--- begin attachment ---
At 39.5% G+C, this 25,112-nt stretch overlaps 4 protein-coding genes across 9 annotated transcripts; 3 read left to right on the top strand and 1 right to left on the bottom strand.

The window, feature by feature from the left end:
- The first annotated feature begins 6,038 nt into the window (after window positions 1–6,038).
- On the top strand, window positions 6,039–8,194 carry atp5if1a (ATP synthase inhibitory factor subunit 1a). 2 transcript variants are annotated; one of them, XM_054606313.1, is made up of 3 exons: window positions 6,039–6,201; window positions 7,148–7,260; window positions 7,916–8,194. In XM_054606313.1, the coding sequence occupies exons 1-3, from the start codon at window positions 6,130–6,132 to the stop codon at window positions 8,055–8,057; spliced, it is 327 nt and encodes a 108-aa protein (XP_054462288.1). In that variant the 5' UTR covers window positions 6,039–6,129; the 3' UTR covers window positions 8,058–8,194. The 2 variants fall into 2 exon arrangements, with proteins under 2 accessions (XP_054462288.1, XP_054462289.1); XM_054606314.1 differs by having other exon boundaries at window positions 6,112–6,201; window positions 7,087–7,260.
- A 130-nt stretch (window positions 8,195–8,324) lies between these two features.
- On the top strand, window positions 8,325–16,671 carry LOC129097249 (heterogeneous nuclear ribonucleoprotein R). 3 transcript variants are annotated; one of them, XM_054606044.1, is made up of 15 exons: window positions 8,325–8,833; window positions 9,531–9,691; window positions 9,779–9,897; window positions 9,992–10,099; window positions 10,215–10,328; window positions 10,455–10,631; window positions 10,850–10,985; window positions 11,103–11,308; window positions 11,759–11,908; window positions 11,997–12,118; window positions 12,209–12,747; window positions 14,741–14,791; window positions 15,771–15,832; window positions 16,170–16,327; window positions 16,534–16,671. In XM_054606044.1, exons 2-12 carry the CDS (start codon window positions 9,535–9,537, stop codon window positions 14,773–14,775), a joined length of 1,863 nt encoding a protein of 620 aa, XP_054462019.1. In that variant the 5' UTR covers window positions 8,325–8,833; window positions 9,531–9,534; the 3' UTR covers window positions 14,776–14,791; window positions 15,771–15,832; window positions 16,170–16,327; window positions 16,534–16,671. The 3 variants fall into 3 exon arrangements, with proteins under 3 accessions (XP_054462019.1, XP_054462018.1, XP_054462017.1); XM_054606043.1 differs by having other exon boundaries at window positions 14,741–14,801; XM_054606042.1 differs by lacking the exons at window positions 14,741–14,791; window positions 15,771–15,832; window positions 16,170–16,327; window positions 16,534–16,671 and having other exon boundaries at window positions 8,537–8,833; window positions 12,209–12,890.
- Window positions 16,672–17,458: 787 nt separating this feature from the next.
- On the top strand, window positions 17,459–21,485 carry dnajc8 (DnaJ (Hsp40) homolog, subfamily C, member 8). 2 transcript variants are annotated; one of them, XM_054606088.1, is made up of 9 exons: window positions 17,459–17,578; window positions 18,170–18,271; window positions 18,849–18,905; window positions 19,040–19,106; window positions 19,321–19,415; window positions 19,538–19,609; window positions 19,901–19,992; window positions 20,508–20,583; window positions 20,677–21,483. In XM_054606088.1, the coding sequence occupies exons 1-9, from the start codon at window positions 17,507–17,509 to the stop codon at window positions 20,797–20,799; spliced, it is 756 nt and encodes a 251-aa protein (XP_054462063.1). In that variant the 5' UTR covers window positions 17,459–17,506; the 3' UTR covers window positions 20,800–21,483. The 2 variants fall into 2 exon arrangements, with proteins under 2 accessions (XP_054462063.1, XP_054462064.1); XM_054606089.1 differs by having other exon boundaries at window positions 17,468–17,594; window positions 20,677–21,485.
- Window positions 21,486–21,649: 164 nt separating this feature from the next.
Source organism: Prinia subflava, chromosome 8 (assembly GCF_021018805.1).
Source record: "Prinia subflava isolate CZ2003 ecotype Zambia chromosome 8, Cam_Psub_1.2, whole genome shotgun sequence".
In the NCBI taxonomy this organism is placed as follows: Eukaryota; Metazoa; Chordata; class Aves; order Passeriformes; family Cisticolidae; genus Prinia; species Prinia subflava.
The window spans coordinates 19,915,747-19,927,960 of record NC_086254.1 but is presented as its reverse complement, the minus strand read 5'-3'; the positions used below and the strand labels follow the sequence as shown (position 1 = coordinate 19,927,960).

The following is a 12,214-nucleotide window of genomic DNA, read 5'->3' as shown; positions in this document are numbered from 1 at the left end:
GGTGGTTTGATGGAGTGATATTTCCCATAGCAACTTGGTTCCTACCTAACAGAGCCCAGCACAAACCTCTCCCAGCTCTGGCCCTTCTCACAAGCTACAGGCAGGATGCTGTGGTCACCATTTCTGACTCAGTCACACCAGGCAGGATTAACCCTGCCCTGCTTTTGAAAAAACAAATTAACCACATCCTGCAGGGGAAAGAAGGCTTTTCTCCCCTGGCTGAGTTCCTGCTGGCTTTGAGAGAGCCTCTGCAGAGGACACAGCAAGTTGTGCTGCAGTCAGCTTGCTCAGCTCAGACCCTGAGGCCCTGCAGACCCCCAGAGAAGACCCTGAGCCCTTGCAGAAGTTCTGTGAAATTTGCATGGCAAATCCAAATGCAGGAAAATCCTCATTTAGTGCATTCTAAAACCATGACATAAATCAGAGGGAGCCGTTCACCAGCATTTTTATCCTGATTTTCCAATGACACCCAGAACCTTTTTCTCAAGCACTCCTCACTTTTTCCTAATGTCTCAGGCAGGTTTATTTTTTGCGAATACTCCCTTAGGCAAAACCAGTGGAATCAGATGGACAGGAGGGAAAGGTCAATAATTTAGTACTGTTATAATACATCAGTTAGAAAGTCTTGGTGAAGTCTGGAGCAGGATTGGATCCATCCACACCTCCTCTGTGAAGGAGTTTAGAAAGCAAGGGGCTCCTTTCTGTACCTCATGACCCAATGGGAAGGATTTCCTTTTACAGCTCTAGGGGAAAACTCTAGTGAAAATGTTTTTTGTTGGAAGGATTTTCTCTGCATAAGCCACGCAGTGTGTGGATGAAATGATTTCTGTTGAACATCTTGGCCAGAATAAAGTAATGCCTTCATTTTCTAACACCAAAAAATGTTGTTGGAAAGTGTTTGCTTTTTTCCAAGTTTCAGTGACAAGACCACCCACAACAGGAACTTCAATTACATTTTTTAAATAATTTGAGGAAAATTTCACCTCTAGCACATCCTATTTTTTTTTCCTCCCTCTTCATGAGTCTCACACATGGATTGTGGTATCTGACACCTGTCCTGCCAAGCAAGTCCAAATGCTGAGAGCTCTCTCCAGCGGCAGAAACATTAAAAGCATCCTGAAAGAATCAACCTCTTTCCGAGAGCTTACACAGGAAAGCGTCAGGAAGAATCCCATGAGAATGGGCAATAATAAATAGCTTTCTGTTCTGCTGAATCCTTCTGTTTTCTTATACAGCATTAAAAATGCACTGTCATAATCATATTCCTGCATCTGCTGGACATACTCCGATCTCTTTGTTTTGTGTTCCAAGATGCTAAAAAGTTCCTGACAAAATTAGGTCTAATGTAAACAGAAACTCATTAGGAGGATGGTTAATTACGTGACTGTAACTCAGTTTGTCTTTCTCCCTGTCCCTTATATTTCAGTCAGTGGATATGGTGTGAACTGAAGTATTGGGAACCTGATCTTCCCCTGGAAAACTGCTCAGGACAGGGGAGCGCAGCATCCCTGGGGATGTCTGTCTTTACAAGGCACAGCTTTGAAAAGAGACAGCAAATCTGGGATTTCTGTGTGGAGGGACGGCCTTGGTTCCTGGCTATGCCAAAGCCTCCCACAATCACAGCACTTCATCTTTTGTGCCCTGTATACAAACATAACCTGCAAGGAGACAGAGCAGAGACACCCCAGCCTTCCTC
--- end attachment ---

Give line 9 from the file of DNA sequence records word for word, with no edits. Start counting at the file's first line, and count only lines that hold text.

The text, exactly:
- Window positions 21,486–21,649: 164 nt separating this feature from the next.